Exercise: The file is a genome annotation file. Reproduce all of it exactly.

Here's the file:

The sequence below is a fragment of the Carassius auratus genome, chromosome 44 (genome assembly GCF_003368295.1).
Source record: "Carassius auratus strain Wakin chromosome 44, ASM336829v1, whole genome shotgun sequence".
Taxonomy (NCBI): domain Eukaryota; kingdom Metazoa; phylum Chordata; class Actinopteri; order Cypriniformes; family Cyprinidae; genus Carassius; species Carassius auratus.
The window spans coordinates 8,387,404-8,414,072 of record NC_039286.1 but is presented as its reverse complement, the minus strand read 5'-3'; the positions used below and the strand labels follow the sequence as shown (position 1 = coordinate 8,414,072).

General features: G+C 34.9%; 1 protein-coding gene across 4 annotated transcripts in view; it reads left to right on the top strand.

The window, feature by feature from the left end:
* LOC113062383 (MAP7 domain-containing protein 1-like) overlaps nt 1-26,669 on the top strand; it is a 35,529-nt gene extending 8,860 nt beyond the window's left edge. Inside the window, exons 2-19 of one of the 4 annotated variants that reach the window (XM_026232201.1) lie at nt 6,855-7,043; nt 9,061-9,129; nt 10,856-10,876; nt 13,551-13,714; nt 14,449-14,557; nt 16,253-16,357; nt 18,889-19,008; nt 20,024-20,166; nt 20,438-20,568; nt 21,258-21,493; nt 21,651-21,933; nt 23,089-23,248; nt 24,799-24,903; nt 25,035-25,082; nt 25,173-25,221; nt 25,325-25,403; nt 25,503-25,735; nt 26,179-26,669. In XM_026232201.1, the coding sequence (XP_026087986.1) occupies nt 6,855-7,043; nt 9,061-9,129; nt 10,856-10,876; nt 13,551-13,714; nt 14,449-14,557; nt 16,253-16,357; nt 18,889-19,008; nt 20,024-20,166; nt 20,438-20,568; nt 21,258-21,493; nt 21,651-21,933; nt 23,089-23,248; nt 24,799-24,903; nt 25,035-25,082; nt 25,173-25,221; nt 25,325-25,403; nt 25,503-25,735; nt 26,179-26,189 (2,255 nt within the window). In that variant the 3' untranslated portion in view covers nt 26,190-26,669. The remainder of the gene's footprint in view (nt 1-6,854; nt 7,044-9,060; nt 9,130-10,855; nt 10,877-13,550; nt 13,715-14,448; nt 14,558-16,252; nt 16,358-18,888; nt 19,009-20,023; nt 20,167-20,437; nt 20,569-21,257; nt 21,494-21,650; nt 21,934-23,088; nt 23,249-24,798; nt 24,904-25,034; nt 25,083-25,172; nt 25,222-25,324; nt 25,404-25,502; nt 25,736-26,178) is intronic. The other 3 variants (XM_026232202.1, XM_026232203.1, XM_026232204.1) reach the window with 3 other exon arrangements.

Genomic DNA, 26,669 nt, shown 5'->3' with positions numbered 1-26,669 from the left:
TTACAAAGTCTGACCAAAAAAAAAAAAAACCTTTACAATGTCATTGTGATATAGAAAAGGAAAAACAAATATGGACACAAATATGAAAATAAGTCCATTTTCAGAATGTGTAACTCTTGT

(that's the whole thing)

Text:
The sequence below is a fragment of the Carassius auratus genome, chromosome 44 (genome assembly GCF_003368295.1).
Source record: "Carassius auratus strain Wakin chromosome 44, ASM336829v1, whole genome shotgun sequence".
Taxonomy (NCBI): domain Eukaryota; kingdom Metazoa; phylum Chordata; class Actinopteri; order Cypriniformes; family Cyprinidae; genus Carassius; species Carassius auratus.
The window spans coordinates 8,387,404-8,414,072 of record NC_039286.1 but is presented as its reverse complement, the minus strand read 5'-3'; the positions used below and the strand labels follow the sequence as shown (position 1 = coordinate 8,414,072).

General features: G+C 34.9%; 1 protein-coding gene across 4 annotated transcripts in view; it reads left to right on the top strand.

The window, feature by feature from the left end:
* LOC113062383 (MAP7 domain-containing protein 1-like) overlaps nt 1-26,669 on the top strand; it is a 35,529-nt gene extending 8,860 nt beyond the window's left edge. Inside the window, exons 2-19 of one of the 4 annotated variants that reach the window (XM_026232201.1) lie at nt 6,855-7,043; nt 9,061-9,129; nt 10,856-10,876; nt 13,551-13,714; nt 14,449-14,557; nt 16,253-16,357; nt 18,889-19,008; nt 20,024-20,166; nt 20,438-20,568; nt 21,258-21,493; nt 21,651-21,933; nt 23,089-23,248; nt 24,799-24,903; nt 25,035-25,082; nt 25,173-25,221; nt 25,325-25,403; nt 25,503-25,735; nt 26,179-26,669. In XM_026232201.1, the coding sequence (XP_026087986.1) occupies nt 6,855-7,043; nt 9,061-9,129; nt 10,856-10,876; nt 13,551-13,714; nt 14,449-14,557; nt 16,253-16,357; nt 18,889-19,008; nt 20,024-20,166; nt 20,438-20,568; nt 21,258-21,493; nt 21,651-21,933; nt 23,089-23,248; nt 24,799-24,903; nt 25,035-25,082; nt 25,173-25,221; nt 25,325-25,403; nt 25,503-25,735; nt 26,179-26,189 (2,255 nt within the window). In that variant the 3' untranslated portion in view covers nt 26,190-26,669. The remainder of the gene's footprint in view (nt 1-6,854; nt 7,044-9,060; nt 9,130-10,855; nt 10,877-13,550; nt 13,715-14,448; nt 14,558-16,252; nt 16,358-18,888; nt 19,009-20,023; nt 20,167-20,437; nt 20,569-21,257; nt 21,494-21,650; nt 21,934-23,088; nt 23,249-24,798; nt 24,904-25,034; nt 25,083-25,172; nt 25,222-25,324; nt 25,404-25,502; nt 25,736-26,178) is intronic. The other 3 variants (XM_026232202.1, XM_026232203.1, XM_026232204.1) reach the window with 3 other exon arrangements.

Genomic DNA, 26,669 nt, shown 5'->3' with positions numbered 1-26,669 from the left:
TTACAAAGTCTGACCAAAAAAAAAAAAAACCTTTACAATGTCATTGTGATATAGAAAAGGAAAAACAAATATGGACACAAATATGAAAATAAGTCCATTTTCAGAATGTGTAACTCTTGT